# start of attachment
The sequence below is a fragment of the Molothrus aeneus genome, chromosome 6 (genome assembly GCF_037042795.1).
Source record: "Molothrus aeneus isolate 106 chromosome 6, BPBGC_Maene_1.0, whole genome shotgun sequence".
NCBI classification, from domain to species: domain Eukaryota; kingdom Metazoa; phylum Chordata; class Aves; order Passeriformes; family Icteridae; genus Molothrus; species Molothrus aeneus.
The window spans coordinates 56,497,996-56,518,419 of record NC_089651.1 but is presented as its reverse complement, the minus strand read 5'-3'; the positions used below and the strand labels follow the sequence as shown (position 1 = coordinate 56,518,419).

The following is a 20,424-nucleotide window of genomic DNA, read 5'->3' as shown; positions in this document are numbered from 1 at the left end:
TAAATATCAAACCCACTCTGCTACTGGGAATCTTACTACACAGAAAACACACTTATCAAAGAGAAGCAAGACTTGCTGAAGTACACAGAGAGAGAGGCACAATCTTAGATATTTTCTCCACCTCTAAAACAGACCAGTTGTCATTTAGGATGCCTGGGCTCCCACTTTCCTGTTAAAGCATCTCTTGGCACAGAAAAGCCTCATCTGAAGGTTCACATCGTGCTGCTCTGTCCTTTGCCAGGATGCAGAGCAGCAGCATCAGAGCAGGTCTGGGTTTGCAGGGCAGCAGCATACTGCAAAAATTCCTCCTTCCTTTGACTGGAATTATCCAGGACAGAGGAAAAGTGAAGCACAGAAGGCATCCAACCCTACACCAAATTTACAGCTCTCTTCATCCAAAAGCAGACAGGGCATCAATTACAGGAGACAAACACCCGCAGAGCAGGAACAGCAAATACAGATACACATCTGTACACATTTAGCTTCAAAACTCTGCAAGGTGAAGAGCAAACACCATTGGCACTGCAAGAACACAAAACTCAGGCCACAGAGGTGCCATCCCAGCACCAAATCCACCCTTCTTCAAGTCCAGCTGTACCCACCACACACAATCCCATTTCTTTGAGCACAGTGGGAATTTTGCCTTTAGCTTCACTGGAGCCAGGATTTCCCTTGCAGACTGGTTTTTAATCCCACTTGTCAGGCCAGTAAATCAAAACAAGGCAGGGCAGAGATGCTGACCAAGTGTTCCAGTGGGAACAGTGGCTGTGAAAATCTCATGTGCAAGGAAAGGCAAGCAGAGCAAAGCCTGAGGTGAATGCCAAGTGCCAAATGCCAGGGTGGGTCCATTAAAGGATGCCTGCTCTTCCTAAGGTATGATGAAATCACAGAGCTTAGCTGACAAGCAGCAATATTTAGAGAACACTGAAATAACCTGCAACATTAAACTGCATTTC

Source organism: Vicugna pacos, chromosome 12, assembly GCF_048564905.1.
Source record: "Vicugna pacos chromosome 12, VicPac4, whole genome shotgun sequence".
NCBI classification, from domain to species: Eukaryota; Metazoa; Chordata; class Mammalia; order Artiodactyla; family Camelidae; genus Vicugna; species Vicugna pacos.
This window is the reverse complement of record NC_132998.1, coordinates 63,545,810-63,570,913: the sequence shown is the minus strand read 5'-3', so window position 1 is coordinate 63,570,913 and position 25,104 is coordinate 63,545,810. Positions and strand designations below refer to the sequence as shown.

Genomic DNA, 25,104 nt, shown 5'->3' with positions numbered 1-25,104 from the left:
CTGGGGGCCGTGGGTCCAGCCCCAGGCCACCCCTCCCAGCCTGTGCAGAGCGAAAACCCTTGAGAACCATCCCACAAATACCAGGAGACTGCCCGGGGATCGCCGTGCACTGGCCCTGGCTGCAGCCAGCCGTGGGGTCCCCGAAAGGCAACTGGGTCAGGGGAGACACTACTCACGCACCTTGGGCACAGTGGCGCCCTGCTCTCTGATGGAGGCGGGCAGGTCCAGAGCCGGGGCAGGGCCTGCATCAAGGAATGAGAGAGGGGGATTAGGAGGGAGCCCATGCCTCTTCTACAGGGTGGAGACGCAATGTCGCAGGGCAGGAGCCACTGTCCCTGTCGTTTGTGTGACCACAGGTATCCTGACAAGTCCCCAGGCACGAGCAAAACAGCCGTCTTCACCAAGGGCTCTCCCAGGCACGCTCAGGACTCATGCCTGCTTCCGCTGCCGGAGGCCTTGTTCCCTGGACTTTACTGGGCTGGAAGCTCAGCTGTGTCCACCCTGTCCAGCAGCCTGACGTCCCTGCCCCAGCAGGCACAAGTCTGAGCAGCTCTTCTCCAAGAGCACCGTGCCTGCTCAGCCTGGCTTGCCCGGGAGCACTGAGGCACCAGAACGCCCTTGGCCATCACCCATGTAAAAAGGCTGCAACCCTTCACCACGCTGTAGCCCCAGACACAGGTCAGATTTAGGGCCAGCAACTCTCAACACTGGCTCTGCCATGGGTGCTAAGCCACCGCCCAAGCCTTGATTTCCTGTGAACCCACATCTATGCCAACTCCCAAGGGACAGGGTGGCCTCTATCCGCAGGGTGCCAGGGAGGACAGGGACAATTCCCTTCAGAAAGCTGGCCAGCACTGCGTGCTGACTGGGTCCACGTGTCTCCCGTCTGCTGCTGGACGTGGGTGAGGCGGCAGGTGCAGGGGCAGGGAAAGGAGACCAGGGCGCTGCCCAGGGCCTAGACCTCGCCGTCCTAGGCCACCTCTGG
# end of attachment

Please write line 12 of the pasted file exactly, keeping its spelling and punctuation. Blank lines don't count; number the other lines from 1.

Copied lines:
CTGGGGGCCGTGGGTCCAGCCCCAGGCCACCCCTCCCAGCCTGTGCAGAGCGAAAACCCTTGAGAACCATCCCACAAATACCAGGAGACTGCCCGGGGATCGCCGTGCACTGGCCCTGGCTGCAGCCAGCCGTGGGGTCCCCGAAAGGCAACTGGGTCAGGGGAGACACTACTCACGCACCTTGGGCACAGTGGCGCCCTGCTCTCTGATGGAGGCGGGCAGGTCCAGAGCCGGGGCAGGGCCTGCATCAAGGAATGAGAGAGGGGGATTAGGAGGGAGCCCATGCCTCTTCTACAGGGTGGAGACGCAATGTCGCAGGGCAGGAGCCACTGTCCCTGTCGTTTGTGTGACCACAGGTATCCTGACAAGTCCCCAGGCACGAGCAAAACAGCCGTCTTCACCAAGGGCTCTCCCAGGCACGCTCAGGACTCATGCCTGCTTCCGCTGCCGGAGGCCTTGTTCCCTGGACTTTACTGGGCTGGAAGCTCAGCTGTGTCCACCCTGTCCAGCAGCCTGACGTCCCTGCCCCAGCAGGCACAAGTCTGAGCAGCTCTTCTCCAAGAGCACCGTGCCTGCTCAGCCTGGCTTGCCCGGGAGCACTGAGGCACCAGAACGCCCTTGGCCATCACCCATGTAAAAAGGCTGCAACCCTTCACCACGCTGTAGCCCCAGACACAGGTCAGATTTAGGGCCAGCAACTCTCAACACTGGCTCTGCCATGGGTGCTAAGCCACCGCCCAAGCCTTGATTTCCTGTGAACCCACATCTATGCCAACTCCCAAGGGACAGGGTGGCCTCTATCCGCAGGGTGCCAGGGAGGACAGGGACAATTCCCTTCAGAAAGCTGGCCAGCACTGCGTGCTGACTGGGTCCACGTGTCTCCCGTCTGCTGCTGGACGTGGGTGAGGCGGCAGGTGCAGGGGCAGGGAAAGGAGACCAGGGCGCTGCCCAGGGCCTAGACCTCGCCGTCCTAGGCCACCTCTGG